Roland Chromatic Button Accordions
Roland’s line of digital button accordions offers several different models; from the smaller and lighter Roland FR-2B all the way up to the flagship Roland FR-7XB, with plenty of choices in between.
Let us help you find the right button accordion for you.
The V-Accordion has many benefits such as access to a variety of playing systems, a wide selection of accordion sounds plus quick and easy connection for recording or for midi. But the real beauty of the Roland accordion is the feel of the instrument. From the buttons and to the bellows, Roland’s focus has always been on recreating the authentic tones and the responsive behavior of a traditional acoustic accordion.
At the heart of the V-Accordion is Roland’s proprietary Physical Behavior Modeling (PBM) digital sound engine. PBM uses complex algorithms to accurately recreate an acoustic accordion’s sound characteristics. The result is a faithful emulation of the actual physical behavior and expressive nuances of a fine acoustic instrument.
The Bellows Movement Modeling controls the dynamics of each simulated reed sound as you play, based on input from the high-resolution bellows pressure sensor. Starting and stopping, hysteresis threshold, inertia, expression curve, and volume are all individually programmed to reproduce a true free-reed sound.
Watch this video for a quick explanation of how learning to play on a button accordion compares to a piano accordion.
There are a couple of interesting points to consider when discussing the difference between the button accordion and keyboard accordion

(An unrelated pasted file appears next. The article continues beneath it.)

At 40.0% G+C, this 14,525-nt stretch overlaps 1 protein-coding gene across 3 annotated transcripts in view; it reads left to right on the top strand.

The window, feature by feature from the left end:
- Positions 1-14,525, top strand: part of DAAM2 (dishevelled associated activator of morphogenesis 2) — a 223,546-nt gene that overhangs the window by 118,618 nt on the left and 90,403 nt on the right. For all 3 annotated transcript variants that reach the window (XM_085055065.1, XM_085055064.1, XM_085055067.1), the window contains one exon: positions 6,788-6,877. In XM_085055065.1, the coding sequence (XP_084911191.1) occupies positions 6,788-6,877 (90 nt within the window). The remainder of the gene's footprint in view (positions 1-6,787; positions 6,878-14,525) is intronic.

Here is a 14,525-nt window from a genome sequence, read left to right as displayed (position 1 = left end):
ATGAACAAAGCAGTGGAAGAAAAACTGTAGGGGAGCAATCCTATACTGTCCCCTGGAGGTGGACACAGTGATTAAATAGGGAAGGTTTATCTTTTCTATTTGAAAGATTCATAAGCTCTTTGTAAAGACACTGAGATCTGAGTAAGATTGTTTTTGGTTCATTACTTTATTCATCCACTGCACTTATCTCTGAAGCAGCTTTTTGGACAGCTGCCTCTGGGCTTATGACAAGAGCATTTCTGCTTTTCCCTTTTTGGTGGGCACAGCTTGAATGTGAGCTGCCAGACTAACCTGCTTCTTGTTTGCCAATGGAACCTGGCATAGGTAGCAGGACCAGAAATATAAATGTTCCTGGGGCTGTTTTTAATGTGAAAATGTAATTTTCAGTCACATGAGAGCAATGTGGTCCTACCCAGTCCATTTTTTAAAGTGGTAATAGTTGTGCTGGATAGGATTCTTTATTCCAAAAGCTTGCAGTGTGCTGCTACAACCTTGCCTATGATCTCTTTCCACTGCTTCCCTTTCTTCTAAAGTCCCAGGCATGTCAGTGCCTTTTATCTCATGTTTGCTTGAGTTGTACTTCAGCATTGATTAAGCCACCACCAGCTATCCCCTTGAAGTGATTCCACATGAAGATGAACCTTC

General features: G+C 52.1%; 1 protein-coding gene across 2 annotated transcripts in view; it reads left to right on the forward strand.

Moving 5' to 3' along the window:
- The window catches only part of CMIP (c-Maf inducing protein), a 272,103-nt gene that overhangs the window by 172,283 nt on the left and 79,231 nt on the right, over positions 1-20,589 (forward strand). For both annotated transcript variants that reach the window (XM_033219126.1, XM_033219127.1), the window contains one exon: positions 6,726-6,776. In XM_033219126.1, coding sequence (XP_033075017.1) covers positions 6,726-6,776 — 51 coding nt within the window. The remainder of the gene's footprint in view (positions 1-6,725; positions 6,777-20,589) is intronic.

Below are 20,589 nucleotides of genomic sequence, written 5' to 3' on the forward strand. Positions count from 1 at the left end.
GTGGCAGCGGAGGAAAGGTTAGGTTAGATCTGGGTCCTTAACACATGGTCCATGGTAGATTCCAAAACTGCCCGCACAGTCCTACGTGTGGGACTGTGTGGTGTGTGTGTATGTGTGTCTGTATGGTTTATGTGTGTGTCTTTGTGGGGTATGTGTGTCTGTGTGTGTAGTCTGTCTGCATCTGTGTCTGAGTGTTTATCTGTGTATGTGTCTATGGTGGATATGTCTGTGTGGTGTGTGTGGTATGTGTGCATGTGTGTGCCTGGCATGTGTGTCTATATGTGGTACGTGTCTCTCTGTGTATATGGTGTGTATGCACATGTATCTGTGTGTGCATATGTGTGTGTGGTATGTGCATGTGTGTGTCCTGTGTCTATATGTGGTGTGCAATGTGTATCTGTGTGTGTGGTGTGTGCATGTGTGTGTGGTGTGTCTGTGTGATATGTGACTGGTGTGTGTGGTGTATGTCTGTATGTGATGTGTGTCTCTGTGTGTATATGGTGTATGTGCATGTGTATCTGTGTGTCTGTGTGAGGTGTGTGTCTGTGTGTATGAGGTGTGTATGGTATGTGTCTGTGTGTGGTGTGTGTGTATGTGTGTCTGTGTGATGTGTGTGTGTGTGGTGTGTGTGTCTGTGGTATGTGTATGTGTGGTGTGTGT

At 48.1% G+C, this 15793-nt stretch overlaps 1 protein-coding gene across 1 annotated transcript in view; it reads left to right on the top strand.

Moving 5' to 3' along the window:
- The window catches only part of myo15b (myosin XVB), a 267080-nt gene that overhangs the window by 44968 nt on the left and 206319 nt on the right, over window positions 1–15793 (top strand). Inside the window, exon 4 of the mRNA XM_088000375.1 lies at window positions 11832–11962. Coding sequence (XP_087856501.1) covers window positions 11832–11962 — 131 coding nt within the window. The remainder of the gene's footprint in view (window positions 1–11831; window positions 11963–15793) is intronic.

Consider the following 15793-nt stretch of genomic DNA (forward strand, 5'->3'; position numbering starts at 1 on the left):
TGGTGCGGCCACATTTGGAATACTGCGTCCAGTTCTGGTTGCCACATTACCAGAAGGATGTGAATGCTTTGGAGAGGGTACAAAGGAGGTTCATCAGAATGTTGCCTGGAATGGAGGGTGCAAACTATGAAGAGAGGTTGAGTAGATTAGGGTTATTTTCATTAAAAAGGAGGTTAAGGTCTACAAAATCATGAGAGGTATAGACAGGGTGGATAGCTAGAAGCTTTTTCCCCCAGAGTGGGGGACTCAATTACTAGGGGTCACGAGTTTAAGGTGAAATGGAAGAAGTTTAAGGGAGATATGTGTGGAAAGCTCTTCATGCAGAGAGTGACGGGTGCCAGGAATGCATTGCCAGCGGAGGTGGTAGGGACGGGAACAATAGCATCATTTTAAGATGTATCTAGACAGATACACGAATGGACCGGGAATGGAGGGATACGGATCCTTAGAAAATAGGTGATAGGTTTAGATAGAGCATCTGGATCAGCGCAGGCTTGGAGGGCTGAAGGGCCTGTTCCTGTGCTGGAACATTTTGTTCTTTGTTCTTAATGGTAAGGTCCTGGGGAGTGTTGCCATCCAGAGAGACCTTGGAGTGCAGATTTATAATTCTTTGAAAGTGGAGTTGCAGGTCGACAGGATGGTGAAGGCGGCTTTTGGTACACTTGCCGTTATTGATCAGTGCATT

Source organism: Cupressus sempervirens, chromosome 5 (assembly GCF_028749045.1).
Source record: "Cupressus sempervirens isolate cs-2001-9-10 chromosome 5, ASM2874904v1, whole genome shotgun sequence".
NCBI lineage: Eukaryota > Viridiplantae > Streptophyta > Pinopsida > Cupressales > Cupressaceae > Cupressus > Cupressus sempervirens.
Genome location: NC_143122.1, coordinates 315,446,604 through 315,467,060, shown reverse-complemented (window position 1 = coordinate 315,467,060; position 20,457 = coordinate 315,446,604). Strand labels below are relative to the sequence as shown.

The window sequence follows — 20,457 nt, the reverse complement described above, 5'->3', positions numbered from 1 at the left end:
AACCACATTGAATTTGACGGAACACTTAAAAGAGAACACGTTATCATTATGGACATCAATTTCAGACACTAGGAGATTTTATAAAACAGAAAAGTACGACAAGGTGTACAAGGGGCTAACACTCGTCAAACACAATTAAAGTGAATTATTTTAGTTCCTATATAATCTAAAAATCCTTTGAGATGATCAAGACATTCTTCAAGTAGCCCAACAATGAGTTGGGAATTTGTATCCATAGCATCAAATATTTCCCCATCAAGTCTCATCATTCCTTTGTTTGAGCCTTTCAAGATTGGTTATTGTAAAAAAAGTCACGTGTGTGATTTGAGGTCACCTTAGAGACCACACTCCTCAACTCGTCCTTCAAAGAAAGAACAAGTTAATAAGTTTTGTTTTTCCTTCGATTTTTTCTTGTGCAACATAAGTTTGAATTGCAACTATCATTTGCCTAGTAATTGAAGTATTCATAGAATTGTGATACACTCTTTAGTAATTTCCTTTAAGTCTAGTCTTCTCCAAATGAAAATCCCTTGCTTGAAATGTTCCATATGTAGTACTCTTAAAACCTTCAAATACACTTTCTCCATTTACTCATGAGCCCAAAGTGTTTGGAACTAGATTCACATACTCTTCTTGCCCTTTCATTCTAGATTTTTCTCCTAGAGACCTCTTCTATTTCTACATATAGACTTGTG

1. For equal size, a chromatic accordion has more treble range than a piano accordion. For example, the FR-2B (chromatic version) has equal treble tonal range to the FR-3x (piano version). The FR-3B (chromatic version) has more treble tonal range than the FR-8x (piano version).
2. On a five row chromatic accordion the same fingering can be used in all key signatures. Not all chromatic players take complete advantage of this feature all the time. Some people play the chromatic exclusively on the bottom three rows, in which case the fingerings fall into three groups. How one decides to play is a personal choice and the chromatic offers many possibilities.
3. The treble-button modes (C-Griff Europe, C-Griff 2, B-Griff Bajan, B-Griff Fin, D-Griff1, D-Griff 2) allow players to use the system they’ve grown accustomed to. Some players prefer the popular C-Griff system while others are more comfortable with the B-Griff Russian Bajan System. Not only are all these and more available on the chromatic button accordion, but the Roland V-Accordion makes it easy to access and setup.
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